The purpose of this study is to monitor the fruit production of three woody tree species that occur on the Sevilleta National Wildlife Refuge (NWR). Two monoecious species, Pinus edulis and Quercus turbinella, are assessed, as is a dioecious species, Juniperus monosperma. In August, fruit production is estimated for the three species at five sites within the Sevilleta NWR. For each of the species different protocols are used for estimating fruit production: P. edulis estimates are made using the number of cones per mature tree, Q. turbinellla estimates utilize the number of acorns per 0.1m2 of canopy surface area, and J. monosperma estimates use the number of berries per twig on female trees. In addition, the age and/or size of each individual tree was assessed at the beginning of the study. For P. edulis and J. monosperma, distinctions continue to be made between young, medium, old, and very old trees; for Q. turbinella, canopy surface area is estimated.
Knowledge Network for Biocomplexity (KNB) Identifier
Data Policies: This dataset is released to the public and may be freely downloaded. Please keep the designated Contact person informed of any plans to use the dataset. Consultation or collaboration with the original investigators is strongly encouraged. Publications and data products that make use of the dataset must include proper acknowledgement of the Sevilleta LTER. Datasets must be cited as in the example provided. A copy of any publications using these data must be supplied to the Sevilleta LTER Information Manager. By downloading any data you implicitly acknowledge the LTER Data Policy (http://www.lternet.edu/data/netpolicy.html).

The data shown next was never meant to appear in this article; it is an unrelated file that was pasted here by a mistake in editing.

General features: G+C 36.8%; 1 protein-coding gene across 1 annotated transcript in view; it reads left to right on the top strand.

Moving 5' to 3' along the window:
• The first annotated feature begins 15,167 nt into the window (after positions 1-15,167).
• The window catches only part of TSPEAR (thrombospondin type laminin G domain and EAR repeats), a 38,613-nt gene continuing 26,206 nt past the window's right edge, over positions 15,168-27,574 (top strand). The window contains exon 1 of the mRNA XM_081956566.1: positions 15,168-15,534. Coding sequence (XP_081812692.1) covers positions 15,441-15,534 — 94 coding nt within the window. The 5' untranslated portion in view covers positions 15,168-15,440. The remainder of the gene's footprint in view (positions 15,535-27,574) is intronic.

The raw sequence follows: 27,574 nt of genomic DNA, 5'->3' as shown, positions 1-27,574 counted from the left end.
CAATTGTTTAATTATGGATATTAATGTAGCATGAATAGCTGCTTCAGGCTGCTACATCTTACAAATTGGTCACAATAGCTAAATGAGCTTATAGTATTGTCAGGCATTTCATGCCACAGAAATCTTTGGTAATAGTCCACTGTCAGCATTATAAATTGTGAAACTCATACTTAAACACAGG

1997-01-01 - 2015-12-31
The Cerro Montosa Pinyon-Juniper site has been the location of major Sevilleta LTER research since 1989. Meteorological trends, net primary productivity, rodent and ground-dwelling arthropod populations, mycorrhizal responses to fertilizer, pinyon-juniper fruit and nut production, and pinyon mortality are all being investigated at this site. Previous studies have included analyses of pinyon tree rings for regional climate reconstruction.The UNM Field Station and USF&WS Headquarters are the primary support facilities for all research conducted on the Sevilleta NWR. As such the area has also been important as a research site - especially as regards meteorology and monitoring of rodent populations for Hantavirus. While the breaks above and behind are characterized as black grama dominated desert grassland, the immediate area around the Field Station is best described as an ecotonal mixture of Plains-Mesa Sand Scrub and Great Basin Scrub vegetaion greatly influenced by honey mesquite (Prosopis glandulosa) and the drainages which bisect the area at regular intervals and support many one-seed Junipers (Juniperus monosperma). Dominant grasses include 4 species of dropseed (Sporobolis contractus, S. cryptandrus, S. flexuosus & S. airoides) and indian rice grass (Oryzopsis hymenoides)The Goat Draw Juniper Savanna Core Site was established in 1998 in order to provide data at the lower end of the transition from the Pinon-Juniper Woodland habitat at the Cerro Montoso site to Juniper Savanna.Two-22 site is characterized as Juniper Savanna/Arroyo Riparian (Dick-Peddie 1993) and is located on the west side of SNWR at the foothills of the Ladrone Mountains.Coordinates from center of plotCoordinates from Center of plotCoordinates from center of plotCoordinates from center of plotCoordinates at middle of plotCoordinates in middle of plotCoordinates from center of plotCoordinates from center of plot
Zlotin, Roman (2010-09-15): Tree Mast Production in Pinyon-Juniper-Oak Forests at the Sevilleta National Wildlife Refuge, New Mexico (1997- present). Long Term Ecological Research Network. http://dx.doi.org/10.6073/pasta/f6cb97e094966c0af30206e767b0b2c2